In 1970, he joined forces once again with “Maverick” creator Roy Huggins and writer Stephen J. Cannell to bring a new detective show to television, “The Rockford Files”. Much like they had in “Maverick”, they used the show to reinvent the detective genre. Gone were the hard-nosed gumshoe tactics and gunplay used in noir-inspired private investigator series, replaced by Jim Rockford’s easygoing personality and wit as the main tools used to solve robberies, insurance scams and the like. The show would run for six seasons before Garner’s stunt injuries and financial disputes ended the run, but not without Garner earning a Best Actor Emmy in 1977. In between film roles, Garner would revisit the character several times during the next few decades in made-for-TV movies, as the original show’s growing popularity in re-runs fueled demand for more Jim Rockford tales from a new generation of fans.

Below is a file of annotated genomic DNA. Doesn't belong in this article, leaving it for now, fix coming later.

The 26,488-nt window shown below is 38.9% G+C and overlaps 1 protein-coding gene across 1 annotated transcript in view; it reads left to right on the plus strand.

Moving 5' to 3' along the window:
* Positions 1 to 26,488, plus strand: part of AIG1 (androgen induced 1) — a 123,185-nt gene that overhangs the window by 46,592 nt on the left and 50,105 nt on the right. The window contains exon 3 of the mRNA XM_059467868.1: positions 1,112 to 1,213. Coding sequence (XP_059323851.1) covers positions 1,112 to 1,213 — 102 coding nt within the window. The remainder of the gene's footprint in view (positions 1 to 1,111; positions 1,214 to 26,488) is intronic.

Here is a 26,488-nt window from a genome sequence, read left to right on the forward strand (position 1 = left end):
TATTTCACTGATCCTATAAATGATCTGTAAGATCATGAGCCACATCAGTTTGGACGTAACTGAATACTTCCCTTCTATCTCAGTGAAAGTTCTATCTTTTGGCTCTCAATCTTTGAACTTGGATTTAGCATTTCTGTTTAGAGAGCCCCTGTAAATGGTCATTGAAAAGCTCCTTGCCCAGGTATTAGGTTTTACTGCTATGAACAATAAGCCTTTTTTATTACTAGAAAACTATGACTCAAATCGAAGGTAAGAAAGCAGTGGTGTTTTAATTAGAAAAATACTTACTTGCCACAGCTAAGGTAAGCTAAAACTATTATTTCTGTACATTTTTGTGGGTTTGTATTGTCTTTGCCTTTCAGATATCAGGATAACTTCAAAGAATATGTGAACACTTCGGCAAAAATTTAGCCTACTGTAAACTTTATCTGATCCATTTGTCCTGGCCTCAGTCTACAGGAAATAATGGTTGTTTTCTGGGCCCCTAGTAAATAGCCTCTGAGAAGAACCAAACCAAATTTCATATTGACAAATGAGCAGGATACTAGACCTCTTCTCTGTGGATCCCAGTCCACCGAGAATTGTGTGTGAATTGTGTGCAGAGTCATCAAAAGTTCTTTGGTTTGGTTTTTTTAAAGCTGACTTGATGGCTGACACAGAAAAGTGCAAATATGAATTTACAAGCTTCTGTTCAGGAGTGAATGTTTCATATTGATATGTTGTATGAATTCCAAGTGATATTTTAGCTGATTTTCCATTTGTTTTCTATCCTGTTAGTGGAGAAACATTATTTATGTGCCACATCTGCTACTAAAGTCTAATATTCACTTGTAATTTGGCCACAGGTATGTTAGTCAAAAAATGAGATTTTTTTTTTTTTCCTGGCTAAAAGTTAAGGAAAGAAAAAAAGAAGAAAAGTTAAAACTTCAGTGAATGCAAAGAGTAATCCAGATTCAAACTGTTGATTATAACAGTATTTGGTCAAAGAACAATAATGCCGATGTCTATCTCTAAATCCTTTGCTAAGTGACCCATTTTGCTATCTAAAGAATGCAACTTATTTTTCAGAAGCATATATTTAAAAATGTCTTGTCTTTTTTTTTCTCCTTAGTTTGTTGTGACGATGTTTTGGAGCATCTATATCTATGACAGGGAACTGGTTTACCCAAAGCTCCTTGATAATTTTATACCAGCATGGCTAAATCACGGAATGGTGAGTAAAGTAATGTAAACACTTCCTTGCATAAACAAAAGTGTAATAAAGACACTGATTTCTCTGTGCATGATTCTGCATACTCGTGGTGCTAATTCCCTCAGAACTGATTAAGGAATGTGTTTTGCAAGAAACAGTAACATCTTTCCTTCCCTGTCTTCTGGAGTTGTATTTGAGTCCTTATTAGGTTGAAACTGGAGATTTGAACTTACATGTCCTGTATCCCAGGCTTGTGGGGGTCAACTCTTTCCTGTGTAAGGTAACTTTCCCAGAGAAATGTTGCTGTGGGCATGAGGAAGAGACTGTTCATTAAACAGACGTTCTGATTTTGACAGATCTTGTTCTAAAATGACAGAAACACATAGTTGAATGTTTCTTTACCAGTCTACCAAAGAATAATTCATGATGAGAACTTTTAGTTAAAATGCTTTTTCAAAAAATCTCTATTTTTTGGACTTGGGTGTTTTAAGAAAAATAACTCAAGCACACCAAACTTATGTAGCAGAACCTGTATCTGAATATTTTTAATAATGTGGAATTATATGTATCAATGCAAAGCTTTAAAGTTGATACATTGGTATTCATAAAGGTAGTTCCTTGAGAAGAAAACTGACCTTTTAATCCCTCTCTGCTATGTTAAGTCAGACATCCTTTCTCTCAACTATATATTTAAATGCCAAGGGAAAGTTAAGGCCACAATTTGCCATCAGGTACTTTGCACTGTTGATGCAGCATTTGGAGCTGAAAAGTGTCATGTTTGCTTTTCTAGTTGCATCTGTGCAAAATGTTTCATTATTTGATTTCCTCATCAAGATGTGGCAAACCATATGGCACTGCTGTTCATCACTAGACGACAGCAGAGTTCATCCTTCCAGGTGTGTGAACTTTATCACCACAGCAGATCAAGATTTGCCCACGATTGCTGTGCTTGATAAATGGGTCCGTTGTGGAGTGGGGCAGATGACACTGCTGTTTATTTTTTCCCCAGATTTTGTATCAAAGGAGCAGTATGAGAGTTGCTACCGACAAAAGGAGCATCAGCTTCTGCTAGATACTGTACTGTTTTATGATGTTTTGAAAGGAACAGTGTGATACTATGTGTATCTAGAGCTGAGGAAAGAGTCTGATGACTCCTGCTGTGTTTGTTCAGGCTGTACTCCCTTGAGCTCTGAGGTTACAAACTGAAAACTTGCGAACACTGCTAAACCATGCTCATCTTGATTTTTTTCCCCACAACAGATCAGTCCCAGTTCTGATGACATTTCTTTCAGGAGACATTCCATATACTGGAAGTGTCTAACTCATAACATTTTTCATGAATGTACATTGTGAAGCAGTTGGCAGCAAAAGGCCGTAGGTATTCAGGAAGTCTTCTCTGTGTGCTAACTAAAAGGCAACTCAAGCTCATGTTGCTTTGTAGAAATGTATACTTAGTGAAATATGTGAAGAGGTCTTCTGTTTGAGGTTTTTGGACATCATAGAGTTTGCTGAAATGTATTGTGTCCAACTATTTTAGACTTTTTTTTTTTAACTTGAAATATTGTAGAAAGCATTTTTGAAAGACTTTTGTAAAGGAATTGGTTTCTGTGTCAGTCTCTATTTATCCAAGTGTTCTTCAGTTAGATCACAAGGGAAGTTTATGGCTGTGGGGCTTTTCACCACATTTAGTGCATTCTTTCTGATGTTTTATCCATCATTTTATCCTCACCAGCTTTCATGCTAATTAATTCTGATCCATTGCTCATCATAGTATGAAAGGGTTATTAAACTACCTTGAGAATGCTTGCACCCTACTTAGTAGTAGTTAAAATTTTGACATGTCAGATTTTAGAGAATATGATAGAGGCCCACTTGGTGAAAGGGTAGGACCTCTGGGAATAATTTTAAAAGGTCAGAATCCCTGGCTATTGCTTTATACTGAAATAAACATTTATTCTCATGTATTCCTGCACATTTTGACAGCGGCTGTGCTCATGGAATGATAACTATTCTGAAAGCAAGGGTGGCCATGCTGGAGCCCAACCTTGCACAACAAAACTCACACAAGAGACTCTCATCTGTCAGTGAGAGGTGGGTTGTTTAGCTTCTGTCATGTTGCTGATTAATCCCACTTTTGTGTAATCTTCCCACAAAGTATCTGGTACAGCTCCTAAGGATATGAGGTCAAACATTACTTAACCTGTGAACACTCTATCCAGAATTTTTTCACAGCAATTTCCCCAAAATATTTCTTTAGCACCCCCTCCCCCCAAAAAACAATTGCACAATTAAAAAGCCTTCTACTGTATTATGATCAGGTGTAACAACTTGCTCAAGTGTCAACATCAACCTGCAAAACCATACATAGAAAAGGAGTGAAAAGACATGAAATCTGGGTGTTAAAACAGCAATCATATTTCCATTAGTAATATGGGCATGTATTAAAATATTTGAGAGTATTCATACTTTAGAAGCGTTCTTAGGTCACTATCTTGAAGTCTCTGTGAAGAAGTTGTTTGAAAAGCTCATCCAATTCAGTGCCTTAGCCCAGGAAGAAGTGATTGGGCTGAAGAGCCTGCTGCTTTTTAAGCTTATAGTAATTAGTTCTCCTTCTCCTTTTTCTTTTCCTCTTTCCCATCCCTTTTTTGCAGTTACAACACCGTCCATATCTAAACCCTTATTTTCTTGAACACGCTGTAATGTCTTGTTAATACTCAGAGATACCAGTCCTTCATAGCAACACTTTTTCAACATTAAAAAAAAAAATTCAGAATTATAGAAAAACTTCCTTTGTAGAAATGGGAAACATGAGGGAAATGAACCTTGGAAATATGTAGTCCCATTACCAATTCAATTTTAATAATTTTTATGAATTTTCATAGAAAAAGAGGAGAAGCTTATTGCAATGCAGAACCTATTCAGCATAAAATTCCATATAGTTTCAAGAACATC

Garner’s film career continued alongside his major TV successes for the next 3 decades. Cinematic roles in Victor/Victoria, Murphy's Romance (which earned him a Best Actor Oscar nomination), Tank, Twilight, Maverick, Space Cowboys, Divine Secrets of the Ya-Ya Sisterhood, The Notebook were interspersed with appearances in TV movies and series such as “Bret Maverick”, “Man of the People” “Chicago Hope” “First Monday” and “8 Rules for Dating Your Teenage Daughter.” Though he had experienced physical injuries in sports, war and during stunt work and had recovered from quintuple heart bypass in 1998, it wasn’t until suffering a stroke in 2008 that his work slowed.
He is survived by his wife Lois and his daughters Greta and Kimberly. He was preceded in death by his brother Charles in 1985. »
- Heather Campbell